Steve Macchia Blog

Leadership Transformations is 12 Today: July 1, 2015

LTI-Logo_LTI-logo-tagline-VERT

“Praise the Lord, my soul; all my inmost being, praise his holy name…” (Psalm 103:1)

 

On LTI’s 12th Anniversary Day, I’m praising God for his manifold blessings on the ministry of Leadership Transformations, Inc. It’s hard to comprehend that it was 12 years ago today when Ruth and I took the biggest risk of our lives…which has become one of the most amazing steps of our journey to date. God has blessed and multiplied the prayers of our hearts and the work of our hands beyond what we ever thought, dreamed or imagined…praise the Lord, my soul.

 

So, what are the top 12 blessings of the past 12 years?

 

  1. Our prayer warriors – those who believed in our vision for coming alongside leaders and teams in the care and nurture of their souls;
  2. Our financial partners – those who have stood by us with their loving generosity and financial support…from one donor to many on the team today;
  3. Our faithful board – those who said yes to serving as our founding board and those who are currently helping us lead LTI into a flourishing future;
  4. Our ministry team – those who God has gifted and called to join the LTI ministry team, Selah faculty, and Pierce Center team – amazing colleagues;
  5. Our retreat participants – those who came to soul care retreats without really knowing what they were getting themselves into…and were changed;
  6. Our program participants – those who have become active in our Emmaus spiritual leadership communities and Selah spiritual direction training program;
  7. Our CHAT partners – those who signed up their churches (nearly 400 churches to date) so that leaders can listen better and cultivate healthier congregations;
  8. Our spiritual friends – those who are in the wider spiritual formation community across the country, with whom we have aligned ourselves in this calling;
  9. Our seminary community – those who are a part of the Pierce Center at Gordon-Conwell Theological Seminary as well as other seminaries we are serving;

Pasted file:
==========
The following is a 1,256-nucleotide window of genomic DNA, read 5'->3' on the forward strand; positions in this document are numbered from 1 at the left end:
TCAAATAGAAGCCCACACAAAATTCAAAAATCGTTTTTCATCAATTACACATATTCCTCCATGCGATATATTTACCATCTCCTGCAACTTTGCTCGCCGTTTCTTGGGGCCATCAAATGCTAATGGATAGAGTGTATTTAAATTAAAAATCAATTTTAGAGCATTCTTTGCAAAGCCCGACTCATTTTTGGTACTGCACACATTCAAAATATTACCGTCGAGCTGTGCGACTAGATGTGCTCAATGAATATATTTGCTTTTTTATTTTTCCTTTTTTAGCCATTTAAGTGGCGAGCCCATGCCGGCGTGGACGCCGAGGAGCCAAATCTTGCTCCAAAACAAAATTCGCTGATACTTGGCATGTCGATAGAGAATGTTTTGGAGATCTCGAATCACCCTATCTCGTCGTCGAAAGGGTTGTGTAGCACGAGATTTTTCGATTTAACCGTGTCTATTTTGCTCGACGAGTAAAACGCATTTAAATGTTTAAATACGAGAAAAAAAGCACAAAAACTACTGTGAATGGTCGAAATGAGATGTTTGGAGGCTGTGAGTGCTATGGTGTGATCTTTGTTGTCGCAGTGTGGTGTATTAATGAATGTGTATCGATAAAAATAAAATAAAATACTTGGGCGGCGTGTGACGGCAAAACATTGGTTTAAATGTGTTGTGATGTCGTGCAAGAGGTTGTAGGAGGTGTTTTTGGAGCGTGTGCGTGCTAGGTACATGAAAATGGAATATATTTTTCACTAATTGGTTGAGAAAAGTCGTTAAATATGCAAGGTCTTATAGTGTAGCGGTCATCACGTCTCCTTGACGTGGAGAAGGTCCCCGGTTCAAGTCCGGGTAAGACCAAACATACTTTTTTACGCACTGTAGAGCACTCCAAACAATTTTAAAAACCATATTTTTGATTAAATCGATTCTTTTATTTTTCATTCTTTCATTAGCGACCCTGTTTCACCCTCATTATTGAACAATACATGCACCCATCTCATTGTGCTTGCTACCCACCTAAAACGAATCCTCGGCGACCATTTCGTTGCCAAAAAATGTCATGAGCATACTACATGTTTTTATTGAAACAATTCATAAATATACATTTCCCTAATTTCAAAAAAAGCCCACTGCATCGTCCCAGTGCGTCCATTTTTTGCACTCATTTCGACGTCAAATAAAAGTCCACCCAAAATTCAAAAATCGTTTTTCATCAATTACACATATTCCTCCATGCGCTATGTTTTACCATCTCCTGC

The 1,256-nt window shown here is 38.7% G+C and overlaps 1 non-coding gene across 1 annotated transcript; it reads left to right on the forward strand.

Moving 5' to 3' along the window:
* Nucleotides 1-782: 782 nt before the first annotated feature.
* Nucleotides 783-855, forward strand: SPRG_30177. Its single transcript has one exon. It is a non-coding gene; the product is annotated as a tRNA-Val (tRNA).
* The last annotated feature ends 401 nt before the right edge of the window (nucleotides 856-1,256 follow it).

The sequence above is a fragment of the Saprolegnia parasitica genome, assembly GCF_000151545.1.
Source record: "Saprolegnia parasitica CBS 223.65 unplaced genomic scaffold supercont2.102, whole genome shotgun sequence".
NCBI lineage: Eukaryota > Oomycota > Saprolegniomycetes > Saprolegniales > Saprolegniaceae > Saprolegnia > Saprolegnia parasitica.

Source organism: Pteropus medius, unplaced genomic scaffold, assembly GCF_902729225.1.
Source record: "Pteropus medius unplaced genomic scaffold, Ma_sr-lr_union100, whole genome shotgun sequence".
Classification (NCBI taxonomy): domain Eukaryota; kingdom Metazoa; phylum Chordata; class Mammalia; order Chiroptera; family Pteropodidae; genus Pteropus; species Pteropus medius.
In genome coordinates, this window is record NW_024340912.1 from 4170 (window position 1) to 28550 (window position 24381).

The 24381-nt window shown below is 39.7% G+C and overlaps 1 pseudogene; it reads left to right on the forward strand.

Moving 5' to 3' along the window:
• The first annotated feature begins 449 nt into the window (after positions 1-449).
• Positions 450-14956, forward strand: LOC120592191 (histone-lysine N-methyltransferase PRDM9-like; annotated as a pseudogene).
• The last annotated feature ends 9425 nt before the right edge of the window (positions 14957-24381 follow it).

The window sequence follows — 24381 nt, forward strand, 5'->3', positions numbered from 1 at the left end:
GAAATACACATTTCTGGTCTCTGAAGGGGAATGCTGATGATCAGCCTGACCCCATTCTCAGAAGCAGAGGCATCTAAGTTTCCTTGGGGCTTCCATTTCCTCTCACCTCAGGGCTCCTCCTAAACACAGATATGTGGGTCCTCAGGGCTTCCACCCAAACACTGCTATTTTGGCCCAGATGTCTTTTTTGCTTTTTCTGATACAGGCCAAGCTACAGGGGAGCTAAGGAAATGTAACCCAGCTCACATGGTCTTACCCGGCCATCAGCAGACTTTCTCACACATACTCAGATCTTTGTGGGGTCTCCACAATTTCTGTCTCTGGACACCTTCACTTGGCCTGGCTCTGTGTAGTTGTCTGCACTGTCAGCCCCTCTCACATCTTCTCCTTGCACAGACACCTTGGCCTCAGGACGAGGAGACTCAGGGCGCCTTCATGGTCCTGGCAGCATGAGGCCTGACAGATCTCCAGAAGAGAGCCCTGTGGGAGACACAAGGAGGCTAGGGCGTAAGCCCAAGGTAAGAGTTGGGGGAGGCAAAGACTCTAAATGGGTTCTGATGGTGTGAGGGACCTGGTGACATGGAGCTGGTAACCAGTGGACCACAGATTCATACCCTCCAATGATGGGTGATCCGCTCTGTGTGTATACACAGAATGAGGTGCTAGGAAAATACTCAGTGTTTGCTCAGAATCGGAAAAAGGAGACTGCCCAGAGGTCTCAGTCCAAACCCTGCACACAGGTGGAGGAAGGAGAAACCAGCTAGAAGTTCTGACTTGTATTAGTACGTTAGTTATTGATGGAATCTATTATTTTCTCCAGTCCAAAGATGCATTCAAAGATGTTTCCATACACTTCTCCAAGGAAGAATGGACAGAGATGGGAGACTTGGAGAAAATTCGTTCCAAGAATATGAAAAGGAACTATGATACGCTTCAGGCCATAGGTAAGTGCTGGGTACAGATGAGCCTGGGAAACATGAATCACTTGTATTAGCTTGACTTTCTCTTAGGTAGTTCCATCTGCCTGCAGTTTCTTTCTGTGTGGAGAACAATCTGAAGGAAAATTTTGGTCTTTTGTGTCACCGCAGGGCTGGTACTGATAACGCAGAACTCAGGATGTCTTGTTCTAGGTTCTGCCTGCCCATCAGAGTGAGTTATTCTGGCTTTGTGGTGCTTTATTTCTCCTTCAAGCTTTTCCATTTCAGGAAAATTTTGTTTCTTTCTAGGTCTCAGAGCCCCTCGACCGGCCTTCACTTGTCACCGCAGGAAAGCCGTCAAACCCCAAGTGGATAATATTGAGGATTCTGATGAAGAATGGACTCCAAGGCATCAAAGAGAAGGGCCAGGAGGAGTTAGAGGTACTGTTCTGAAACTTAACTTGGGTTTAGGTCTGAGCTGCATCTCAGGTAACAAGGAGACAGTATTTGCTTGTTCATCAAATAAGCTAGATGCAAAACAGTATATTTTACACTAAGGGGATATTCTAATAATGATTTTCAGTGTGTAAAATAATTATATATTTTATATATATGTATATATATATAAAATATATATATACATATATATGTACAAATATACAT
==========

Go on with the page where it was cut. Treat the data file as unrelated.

10. Our regional offices – those who pioneered our LTI ministry presence in places like New England, Colorado, Texas and Arizona, with more on the way;
  11. Our publishing projects – those who trusted our message and published our materials, like Baker Books and InterVarsity Press, as well LTI’s creative efforts;
  12. Our online presence – those who search for all things spiritual formation, looking for materials to deepen their spiritual life and grow as servant leaders.

 

I look forward to all of our future labors of love for the Kingdom of God with those whom we have yet to meet but look forward to serving in the coming months and years. Today is indeed a terrific day of celebration and joy – and I am filled to overflowing with a grateful heart for YOU, my dear friends and partners in this incredible journey – praise the Lord, o my soul!



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Spiritual Misophonia

 

Lighthouse

A few of my family members suffer from “misophonia” – have you ever heard of it? Also known as selective sound sensitivity syndrome, it crops up when, for example, the sounds of other people eating – chewing, chomping, slurping or worse yet, scraping teeth over a fork or spoon – sends them into instantaneous, irrational frustration. Like fingernails on a chalkboard, these sounds really bother them to the point of distraction. Chewing gum loudly, crunching pop corn obnoxiously, even the erratic breathing of another can bring on an impatient response.

 

I’ve recently thought: what would spiritual misophonia look like?

 

I experience a mild-moderate case of it when I’m on a silent retreat and there are those present who consider it okay to talk on their cell phone in hallways or in the room next door. Or, when I’m trying to have a quiet time and a family member has the television on or they’re busy on the phone or attending to an activity in an adjacent room. It occurs when I enter a church minutes before the service begins and there’s laughter, chatter and banter…no prayerful preparation there. It can also happen when I’m praying and my own inner voices of concern, distraction or anxiety emerge, and I’m incapable of listening attentively for the still small voice of God. These erratic sounds during times of prayerful meditation can eat away at my soul…if I let them.

 

What will it take to overcome this spiritual condition?

 

Although not the only suggestion, but one that certainly merits full consideration, is very simply: trusting rest. “My soul finds rest in God alone” are 7 words that will change your life. When I make every effort to create spacious rest for my body, mind and soul, I do whatever it takes to silence all the sounds around and within me in order to find God alone. However, when I let other sounds interrupt and crowd out or negate the voice of God, I am letting the enemy of my soul carry the upper hand. Instead, even when sounds occur and seek to distract, I can choose to whisper those 7 simple words…my soul finds rest in God alone.